Technology & Science

View of total eclipse an 'experience of a lifetime,' says northern resident

Canadians in the Arctic were witness to a rare occurrence early Friday morning, a total solar eclipse that darkened the sky for about 43 seconds.
Bridgewater, N.S. native Frank Edison braved 90 km/h winds to take this photo of the total solar eclipse from the Canadian Forces base in Alert, at the northern tip of Ellesmere Island. ((Submitted by Frank Edison))
Canadians in the Arctic were witness to a rare occurrence early Friday morning, a total solar eclipse that darkened the sky for about 43 seconds.

The total solar eclipse began at about 5:21 a.m. ET east of Cambridge Bay, sweeping north across southern Victoria Island, Prince of Wales Island, Northern Somerset Island and finally Ellesmere Island, where it could be viewed from Grise Fiord and later from the world's northernmost community at Alert.

"It was an experience of a lifetime," said Frank Edison, a native of Bridgewater, N.S., who has spent the last 15 summers working in Alert as a contractor hired to manage the quarry for the Department of National Defence. He took photos of the eclipse using a Canon Sureshot camera without any special lenses, and sent them to the CBC.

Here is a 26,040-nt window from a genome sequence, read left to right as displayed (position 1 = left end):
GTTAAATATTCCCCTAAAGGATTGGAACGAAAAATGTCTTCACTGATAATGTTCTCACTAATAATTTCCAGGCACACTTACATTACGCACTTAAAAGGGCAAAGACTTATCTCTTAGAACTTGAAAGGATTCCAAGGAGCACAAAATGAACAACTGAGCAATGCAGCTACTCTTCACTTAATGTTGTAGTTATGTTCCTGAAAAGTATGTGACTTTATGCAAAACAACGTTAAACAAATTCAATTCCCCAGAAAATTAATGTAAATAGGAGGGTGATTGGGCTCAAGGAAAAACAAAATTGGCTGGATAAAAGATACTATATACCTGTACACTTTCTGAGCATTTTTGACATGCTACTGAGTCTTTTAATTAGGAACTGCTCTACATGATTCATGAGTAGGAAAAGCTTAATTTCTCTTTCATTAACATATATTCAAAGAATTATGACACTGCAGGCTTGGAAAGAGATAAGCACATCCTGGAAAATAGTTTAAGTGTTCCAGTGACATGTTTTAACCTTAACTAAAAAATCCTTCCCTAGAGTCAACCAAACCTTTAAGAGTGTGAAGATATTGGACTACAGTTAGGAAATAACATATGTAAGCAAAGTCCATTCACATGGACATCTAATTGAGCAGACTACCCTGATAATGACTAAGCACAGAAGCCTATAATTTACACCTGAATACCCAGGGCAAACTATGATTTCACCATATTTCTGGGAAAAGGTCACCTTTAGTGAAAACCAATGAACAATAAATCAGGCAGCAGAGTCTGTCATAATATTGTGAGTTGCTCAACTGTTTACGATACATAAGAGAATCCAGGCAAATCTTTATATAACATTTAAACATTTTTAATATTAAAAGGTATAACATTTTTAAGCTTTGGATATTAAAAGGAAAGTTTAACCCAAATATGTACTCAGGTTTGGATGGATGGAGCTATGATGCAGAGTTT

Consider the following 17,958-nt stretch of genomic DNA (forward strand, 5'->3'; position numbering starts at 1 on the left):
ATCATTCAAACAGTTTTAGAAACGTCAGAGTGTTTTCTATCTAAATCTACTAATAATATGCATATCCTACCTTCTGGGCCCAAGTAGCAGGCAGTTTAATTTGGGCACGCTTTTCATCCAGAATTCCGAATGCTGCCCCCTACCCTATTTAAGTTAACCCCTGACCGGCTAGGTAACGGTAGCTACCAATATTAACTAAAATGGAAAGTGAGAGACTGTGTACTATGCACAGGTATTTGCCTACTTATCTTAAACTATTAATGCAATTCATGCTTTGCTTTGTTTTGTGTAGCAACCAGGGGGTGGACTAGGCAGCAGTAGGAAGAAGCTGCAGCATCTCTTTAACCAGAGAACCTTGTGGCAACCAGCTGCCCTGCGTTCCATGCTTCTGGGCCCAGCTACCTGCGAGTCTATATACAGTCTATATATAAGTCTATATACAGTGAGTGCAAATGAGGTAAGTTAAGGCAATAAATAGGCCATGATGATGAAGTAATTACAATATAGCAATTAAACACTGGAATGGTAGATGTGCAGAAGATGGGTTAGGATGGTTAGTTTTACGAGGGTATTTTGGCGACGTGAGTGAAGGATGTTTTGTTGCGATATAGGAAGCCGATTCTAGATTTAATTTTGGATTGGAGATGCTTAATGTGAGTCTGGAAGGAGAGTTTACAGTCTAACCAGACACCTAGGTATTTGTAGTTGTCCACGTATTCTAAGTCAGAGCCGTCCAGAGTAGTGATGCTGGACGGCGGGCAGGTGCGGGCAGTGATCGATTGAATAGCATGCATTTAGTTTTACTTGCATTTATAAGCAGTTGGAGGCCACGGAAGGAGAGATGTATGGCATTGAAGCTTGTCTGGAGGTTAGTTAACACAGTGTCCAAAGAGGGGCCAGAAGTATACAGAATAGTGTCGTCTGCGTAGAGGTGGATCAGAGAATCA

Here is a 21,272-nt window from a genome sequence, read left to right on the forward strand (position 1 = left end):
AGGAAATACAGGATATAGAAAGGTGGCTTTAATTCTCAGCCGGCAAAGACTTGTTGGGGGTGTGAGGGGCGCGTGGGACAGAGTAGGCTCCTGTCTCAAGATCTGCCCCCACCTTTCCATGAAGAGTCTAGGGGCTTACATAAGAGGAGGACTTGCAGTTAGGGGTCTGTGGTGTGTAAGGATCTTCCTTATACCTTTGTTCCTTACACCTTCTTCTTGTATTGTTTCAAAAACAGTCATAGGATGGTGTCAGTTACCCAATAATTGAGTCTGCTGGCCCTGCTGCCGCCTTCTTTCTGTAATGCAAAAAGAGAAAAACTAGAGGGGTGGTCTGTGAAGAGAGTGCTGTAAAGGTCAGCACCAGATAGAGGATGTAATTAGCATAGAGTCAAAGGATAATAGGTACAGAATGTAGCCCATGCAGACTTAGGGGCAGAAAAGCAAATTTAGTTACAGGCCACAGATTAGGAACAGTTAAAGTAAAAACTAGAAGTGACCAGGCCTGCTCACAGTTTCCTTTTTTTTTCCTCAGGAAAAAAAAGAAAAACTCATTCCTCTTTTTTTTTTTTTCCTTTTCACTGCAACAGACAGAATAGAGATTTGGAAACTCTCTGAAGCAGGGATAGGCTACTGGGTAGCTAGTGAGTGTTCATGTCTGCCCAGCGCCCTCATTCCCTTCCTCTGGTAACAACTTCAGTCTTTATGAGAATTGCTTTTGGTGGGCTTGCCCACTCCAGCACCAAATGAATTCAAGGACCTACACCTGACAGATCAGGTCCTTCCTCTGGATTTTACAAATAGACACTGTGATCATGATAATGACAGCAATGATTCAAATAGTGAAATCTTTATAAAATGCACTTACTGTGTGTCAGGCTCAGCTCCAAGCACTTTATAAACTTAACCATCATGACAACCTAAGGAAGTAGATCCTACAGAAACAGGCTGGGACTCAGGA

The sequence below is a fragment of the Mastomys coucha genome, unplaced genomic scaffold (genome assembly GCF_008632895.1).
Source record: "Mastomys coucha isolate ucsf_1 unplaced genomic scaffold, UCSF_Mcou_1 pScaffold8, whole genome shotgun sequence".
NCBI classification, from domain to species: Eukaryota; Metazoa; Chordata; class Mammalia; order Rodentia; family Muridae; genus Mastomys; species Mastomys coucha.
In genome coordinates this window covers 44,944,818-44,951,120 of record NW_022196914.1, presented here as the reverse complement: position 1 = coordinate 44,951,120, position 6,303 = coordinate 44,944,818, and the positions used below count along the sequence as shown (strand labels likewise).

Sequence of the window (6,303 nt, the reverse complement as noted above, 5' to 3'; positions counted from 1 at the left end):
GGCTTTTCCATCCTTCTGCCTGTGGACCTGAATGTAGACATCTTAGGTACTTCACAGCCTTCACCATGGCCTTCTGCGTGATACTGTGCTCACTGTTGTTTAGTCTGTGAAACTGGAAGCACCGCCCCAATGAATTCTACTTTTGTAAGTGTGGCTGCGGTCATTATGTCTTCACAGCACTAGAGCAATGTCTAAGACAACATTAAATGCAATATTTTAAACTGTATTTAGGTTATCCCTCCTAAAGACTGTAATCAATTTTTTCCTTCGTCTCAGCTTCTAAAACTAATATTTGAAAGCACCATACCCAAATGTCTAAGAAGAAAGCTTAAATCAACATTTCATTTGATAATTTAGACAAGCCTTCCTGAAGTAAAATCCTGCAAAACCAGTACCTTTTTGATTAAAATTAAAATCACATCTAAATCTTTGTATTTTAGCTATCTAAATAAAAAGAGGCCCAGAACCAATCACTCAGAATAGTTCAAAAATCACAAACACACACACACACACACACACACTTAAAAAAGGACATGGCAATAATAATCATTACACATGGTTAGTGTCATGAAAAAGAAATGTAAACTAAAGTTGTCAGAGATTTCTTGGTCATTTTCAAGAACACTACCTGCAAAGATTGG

"I have never been here during the dark period and this gave me an idea as to what it would be like during the twilight periods," he told CBC News in an e-mail.

"I can only compare the experience to another I had this summer when I visited Ward Hunt Island and saw the Ward Hunt Ice [Shelf] for the first time."

Edison said he and four colleagues braved the 90 kilometres per hour wind for almost an hour to witness the total eclipse, which occurs when the moon moves in front of the sun from our perspective on Earth and completely covers the sun.

Clare Kines of Arctic Bay, Nunavut, captured the eclipse at 5:18 a.m. ET with a Canon Rebel xti digital SLR camera. ((Submitted by Clare Kines))
The eclipse then moved on past Greenland, the Arctic, central Russia, Mongolia and China, where it ended at sunset.

The peak of the total solar eclipse occurred in Novosibirsk, Russia's third largest city, with a population of 1.5 million people.

Forecasts of cloudy skies there proved to be incorrect, and so the city's residents and thousands of tourists who had flocked there were able to witness the event for two minutes and 23 seconds.

"It became cold and dark, and suddenly it was light again. I am very happy — it was worth the trip," said Lucas Heinrich, a physics student from Berlin who travelled to Novosibirsk with classmates.

Viewers had to be in a very narrow path on land to have just the right angle to see a total eclipse; otherwise they would only view a partial eclipse, where not all of the sun is blocked from view. Residents in the high Arctic town of Resolute, for example, were only able to see a partial eclipse, as were people in Moscow.

The next total solar eclipse will be on July 22, 2009, and viewable in India, Nepal, Bangladesh, Bhutan and China before curving south across the Pacific Ocean. The next total solar eclipse that will be visible across North America will be on Aug. 21, 2017.

With files from the Associated Press